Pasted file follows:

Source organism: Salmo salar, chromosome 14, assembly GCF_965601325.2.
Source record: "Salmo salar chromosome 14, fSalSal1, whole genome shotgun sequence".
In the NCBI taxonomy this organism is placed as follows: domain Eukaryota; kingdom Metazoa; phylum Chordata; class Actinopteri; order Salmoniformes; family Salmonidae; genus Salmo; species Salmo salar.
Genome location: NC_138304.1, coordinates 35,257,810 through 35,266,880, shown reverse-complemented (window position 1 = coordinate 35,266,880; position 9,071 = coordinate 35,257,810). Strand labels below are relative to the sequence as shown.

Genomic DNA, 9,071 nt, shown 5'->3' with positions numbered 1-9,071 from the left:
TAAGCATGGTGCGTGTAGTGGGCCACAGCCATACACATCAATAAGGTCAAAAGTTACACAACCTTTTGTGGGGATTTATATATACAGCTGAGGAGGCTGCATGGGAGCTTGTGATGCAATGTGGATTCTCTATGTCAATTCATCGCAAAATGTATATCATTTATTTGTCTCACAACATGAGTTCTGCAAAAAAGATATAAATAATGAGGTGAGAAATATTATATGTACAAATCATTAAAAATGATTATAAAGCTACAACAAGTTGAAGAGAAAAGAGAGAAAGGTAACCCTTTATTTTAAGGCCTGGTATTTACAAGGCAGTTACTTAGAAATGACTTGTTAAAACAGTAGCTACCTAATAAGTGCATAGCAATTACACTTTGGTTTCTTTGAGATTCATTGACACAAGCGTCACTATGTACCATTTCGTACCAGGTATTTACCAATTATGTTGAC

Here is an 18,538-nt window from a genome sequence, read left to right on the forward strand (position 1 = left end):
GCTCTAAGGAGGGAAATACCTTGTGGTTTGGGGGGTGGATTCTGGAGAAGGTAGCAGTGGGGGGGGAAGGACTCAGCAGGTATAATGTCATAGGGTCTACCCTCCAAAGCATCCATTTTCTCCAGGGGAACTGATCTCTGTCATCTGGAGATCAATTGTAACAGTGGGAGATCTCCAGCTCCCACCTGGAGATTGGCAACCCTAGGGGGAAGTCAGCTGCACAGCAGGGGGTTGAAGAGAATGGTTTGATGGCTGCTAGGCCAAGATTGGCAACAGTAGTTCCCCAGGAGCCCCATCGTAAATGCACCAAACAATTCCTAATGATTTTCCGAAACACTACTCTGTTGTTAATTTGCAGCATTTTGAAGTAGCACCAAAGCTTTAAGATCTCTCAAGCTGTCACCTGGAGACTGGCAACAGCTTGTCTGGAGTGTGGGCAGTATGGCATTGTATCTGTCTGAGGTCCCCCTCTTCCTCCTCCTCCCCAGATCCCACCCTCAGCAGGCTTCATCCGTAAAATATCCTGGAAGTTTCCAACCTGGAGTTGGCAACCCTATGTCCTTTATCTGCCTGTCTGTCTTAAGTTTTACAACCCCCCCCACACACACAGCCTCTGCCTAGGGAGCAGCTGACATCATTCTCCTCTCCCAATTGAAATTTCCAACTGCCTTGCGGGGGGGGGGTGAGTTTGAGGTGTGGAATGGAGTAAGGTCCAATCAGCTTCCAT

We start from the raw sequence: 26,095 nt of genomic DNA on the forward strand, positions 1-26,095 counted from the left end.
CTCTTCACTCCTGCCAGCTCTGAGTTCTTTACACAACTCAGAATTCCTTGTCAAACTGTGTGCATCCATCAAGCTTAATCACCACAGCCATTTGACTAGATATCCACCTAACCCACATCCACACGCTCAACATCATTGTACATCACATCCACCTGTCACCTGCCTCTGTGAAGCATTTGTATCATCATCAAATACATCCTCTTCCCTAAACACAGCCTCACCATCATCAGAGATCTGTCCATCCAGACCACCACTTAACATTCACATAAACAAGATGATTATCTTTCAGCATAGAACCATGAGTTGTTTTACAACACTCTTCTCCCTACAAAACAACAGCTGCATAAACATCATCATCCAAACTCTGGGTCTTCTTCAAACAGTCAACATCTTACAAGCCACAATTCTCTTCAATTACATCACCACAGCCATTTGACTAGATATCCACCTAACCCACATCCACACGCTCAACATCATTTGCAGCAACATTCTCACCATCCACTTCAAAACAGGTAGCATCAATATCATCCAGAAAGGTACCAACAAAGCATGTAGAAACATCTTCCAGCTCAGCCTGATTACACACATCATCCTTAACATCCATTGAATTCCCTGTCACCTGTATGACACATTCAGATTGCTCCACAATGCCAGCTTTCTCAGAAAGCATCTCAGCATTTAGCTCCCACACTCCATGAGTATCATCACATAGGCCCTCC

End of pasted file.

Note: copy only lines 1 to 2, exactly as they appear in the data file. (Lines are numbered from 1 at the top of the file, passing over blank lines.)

Source organism: Salmo salar, chromosome 14, assembly GCF_965601325.2.
Source record: "Salmo salar chromosome 14, fSalSal1, whole genome shotgun sequence".